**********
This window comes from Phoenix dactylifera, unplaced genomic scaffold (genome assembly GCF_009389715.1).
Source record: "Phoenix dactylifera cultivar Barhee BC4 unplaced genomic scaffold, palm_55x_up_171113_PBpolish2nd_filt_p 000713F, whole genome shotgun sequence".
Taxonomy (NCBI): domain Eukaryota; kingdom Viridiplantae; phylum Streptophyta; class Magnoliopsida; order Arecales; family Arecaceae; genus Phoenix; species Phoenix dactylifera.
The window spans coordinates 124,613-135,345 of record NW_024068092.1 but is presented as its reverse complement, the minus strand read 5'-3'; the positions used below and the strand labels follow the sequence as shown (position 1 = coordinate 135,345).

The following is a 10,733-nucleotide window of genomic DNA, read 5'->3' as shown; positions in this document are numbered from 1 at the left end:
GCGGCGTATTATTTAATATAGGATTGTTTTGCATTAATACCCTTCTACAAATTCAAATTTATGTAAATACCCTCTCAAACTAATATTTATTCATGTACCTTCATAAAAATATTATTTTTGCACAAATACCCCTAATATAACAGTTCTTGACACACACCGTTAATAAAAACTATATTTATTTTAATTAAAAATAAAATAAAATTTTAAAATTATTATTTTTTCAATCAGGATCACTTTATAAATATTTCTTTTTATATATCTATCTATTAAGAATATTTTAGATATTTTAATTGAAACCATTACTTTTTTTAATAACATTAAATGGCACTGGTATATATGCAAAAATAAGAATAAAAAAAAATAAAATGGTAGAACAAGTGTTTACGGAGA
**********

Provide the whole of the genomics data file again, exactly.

This window comes from Phoenix dactylifera, unplaced genomic scaffold (genome assembly GCF_009389715.1).
Source record: "Phoenix dactylifera cultivar Barhee BC4 unplaced genomic scaffold, palm_55x_up_171113_PBpolish2nd_filt_p 000713F, whole genome shotgun sequence".
Taxonomy (NCBI): domain Eukaryota; kingdom Viridiplantae; phylum Streptophyta; class Magnoliopsida; order Arecales; family Arecaceae; genus Phoenix; species Phoenix dactylifera.
The window spans coordinates 124,613-135,345 of record NW_024068092.1 but is presented as its reverse complement, the minus strand read 5'-3'; the positions used below and the strand labels follow the sequence as shown (position 1 = coordinate 135,345).

The following is a 10,733-nucleotide window of genomic DNA, read 5'->3' as shown; positions in this document are numbered from 1 at the left end:
GCGGCGTATTATTTAATATAGGATTGTTTTGCATTAATACCCTTCTACAAATTCAAATTTATGTAAATACCCTCTCAAACTAATATTTATTCATGTACCTTCATAAAAATATTATTTTTGCACAAATACCCCTAATATAACAGTTCTTGACACACACCGTTAATAAAAACTATATTTATTTTAATTAAAAATAAAATAAAATTTTAAAATTATTATTTTTTCAATCAGGATCACTTTATAAATATTTCTTTTTATATATCTATCTATTAAGAATATTTTAGATATTTTAATTGAAACCATTACTTTTTTTAATAACATTAAATGGCACTGGTATATATGCAAAAATAAGAATAAAAAAAAATAAAATGGTAGAACAAGTGTTTACGGAGA